With only a few weeks before NBA training camps begin, and less than two months from a Dec. 22 start date, all of the league’s head coaching vacancies have been officially filled.
All 30 franchises have their guy, but in a league that’s approximately 80 percent Black, only seven of those guys are Black. During the 2012-13 season, the NBA was enjoying its best mark as it boasted 14 Black head coaches. But eight seasons and a national “racial awakening” later, the “most progressive league in sports” only has half that number.
And for anybody that’s hoping the NBA will adopt a “Rooney Rule” of its own, that doesn’t seem to be the case. Adam Silver nixed that idea in September.
Since the NBA shut things down in March, there were nine vacancies. Those teams included the Nets, Bulls, Thunder, Sixers, Clippers, Rockets, Pacers, Pelicans, and Knicks. Between those nine jobs, Black coaches only filled three of the vacancies as Doc Rivers went to Philly, Ty Lue took Rivers’ old spot with the Clippers, and Stephen Silas got the job in Houston.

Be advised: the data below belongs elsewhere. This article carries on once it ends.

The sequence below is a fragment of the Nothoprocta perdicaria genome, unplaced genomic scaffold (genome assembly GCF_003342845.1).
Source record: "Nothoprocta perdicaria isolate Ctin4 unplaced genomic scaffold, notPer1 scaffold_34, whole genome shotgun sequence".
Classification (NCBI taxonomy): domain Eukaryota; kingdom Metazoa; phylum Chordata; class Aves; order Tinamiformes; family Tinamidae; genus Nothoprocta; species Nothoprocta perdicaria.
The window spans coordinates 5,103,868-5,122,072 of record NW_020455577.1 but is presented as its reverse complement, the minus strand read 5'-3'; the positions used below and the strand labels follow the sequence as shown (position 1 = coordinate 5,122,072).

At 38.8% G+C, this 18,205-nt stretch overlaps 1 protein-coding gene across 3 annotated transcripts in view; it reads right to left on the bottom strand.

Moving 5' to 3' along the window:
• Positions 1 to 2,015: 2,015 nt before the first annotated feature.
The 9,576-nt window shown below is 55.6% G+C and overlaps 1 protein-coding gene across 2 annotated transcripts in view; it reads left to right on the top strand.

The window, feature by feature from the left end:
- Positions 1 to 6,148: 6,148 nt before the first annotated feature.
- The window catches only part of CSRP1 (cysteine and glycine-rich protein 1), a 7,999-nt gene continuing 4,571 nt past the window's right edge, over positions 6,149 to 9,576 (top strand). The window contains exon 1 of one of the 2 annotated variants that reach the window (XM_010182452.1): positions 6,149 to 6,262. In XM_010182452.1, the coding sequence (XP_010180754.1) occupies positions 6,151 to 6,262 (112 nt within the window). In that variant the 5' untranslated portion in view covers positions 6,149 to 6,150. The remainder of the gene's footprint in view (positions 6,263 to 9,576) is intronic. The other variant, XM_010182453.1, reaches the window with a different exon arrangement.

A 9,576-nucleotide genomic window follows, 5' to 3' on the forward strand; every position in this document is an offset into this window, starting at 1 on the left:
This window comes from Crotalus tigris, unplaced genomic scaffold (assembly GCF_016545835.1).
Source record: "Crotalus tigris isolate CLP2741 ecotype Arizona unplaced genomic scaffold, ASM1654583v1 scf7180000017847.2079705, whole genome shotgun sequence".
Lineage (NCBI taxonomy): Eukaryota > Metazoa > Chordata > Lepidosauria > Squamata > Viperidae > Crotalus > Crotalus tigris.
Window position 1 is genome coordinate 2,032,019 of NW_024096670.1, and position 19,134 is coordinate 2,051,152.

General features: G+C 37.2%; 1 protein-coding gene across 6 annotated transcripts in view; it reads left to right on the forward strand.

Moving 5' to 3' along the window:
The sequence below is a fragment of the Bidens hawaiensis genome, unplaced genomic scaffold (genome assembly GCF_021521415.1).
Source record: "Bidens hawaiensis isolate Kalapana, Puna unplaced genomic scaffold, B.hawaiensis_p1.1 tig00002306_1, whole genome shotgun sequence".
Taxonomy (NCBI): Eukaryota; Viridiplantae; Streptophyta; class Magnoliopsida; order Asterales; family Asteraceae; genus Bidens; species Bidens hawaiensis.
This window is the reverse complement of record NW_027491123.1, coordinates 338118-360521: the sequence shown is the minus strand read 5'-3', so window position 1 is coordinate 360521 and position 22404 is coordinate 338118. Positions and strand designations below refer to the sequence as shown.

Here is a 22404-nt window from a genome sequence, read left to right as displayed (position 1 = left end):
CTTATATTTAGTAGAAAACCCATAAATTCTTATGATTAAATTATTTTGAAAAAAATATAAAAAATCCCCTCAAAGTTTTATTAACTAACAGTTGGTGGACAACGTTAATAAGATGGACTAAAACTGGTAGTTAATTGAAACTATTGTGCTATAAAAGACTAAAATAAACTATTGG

Brooklyn shook things up by hiring Steve Nash, Billy Donovan left OKC for Chicago, the Thunder promoted Mark Daigneault, Indiana brought in Nate Bjorkgren from Toronto’s bench, and the Pelicans and Knicks went with experience by hiring Stan Van Gundy and Tom Thibodeau, respectively.
Ironically, the NBA has 10 Black general managers with Elton Brand (Sixers), Troy Weaver (Pistons), James Jones (Suns), Koby Altman (Cavs), Rafael Stone (Rockets), Scott Perry (Knicks), Marc Eversley (Bulls), Calvin Booth (Nuggets), Brian Wright (Spurs), and Trajan Langdon (Pelicans).
However, the caveat is that in most of these situations there is a president of basketball operations that they report to that actually makes all of the roster and coaching decisions, and has the final say on hiring. And that person usually isn’t Black. Back in 2018, the Knicks, oddly enough, had a Black president in Steve Mills, a Black GM in Perry, and a Black head coach in David Fizdale.
Funny how quickly things can change, because as you see, progress is all about perspective.